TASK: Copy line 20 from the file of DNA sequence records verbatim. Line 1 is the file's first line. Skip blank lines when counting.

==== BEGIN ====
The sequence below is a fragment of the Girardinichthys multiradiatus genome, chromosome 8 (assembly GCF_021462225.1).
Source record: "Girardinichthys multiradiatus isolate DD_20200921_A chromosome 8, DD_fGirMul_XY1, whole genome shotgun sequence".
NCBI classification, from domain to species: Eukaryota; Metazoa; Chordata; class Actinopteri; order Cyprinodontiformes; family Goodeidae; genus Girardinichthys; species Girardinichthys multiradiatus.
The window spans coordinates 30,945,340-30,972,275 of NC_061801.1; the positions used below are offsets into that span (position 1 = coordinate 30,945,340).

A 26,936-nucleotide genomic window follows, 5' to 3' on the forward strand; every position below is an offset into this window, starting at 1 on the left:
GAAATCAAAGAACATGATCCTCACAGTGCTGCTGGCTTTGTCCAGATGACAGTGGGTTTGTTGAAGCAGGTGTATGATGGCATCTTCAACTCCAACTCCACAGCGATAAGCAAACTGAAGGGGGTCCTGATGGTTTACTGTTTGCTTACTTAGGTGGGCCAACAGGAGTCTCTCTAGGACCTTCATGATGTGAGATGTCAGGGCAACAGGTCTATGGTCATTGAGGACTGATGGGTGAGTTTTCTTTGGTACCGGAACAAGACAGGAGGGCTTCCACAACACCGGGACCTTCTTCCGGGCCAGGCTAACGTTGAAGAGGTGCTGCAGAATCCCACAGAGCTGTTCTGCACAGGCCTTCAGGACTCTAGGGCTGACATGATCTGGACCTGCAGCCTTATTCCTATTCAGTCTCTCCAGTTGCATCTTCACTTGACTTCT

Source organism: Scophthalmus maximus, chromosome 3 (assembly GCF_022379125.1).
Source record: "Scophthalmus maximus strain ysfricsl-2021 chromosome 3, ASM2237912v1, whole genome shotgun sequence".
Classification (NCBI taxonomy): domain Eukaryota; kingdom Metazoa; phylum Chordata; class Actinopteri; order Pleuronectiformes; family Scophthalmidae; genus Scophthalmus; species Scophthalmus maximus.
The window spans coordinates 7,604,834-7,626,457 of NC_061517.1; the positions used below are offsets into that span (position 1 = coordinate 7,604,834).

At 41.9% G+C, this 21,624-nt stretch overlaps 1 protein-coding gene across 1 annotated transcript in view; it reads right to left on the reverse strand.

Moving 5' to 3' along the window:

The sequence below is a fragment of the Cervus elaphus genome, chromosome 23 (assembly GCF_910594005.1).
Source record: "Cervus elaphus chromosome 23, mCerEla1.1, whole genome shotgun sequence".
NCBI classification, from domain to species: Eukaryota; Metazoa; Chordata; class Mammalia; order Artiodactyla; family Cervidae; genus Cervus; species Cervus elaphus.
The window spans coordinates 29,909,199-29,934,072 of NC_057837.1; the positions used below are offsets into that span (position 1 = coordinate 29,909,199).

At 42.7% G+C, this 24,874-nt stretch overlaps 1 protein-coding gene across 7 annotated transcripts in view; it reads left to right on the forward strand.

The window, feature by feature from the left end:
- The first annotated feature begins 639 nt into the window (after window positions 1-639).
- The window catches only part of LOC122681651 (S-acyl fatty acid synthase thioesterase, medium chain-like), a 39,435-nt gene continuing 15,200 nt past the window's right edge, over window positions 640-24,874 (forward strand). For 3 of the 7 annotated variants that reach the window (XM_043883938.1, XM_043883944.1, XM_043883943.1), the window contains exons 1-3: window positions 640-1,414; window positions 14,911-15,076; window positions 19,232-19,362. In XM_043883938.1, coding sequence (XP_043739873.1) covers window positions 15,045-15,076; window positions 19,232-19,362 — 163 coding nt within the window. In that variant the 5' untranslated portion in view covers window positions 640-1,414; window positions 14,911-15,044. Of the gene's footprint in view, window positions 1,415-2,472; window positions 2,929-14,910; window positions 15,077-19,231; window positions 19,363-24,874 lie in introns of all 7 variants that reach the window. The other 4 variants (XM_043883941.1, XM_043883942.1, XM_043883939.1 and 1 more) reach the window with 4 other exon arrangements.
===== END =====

- The window catches only part of LOC122681651 (S-acyl fatty acid synthase thioesterase, medium chain-like), a 39,435-nt gene continuing 15,200 nt past the window's right edge, over window positions 640-24,874 (forward strand). For 3 of the 7 annotated variants that reach the window (XM_043883938.1, XM_043883944.1, XM_043883943.1), the window contains exons 1-3: window positions 640-1,414; window positions 14,911-15,076; window positions 19,232-19,362. In XM_043883938.1, coding sequence (XP_043739873.1) covers window positions 15,045-15,076; window positions 19,232-19,362 — 163 coding nt within the window. In that variant the 5' untranslated portion in view covers window positions 640-1,414; window positions 14,911-15,044. Of the gene's footprint in view, window positions 1,415-2,472; window positions 2,929-14,910; window positions 15,077-19,231; window positions 19,363-24,874 lie in introns of all 7 variants that reach the window. The other 4 variants (XM_043883941.1, XM_043883942.1, XM_043883939.1 and 1 more) reach the window with 4 other exon arrangements.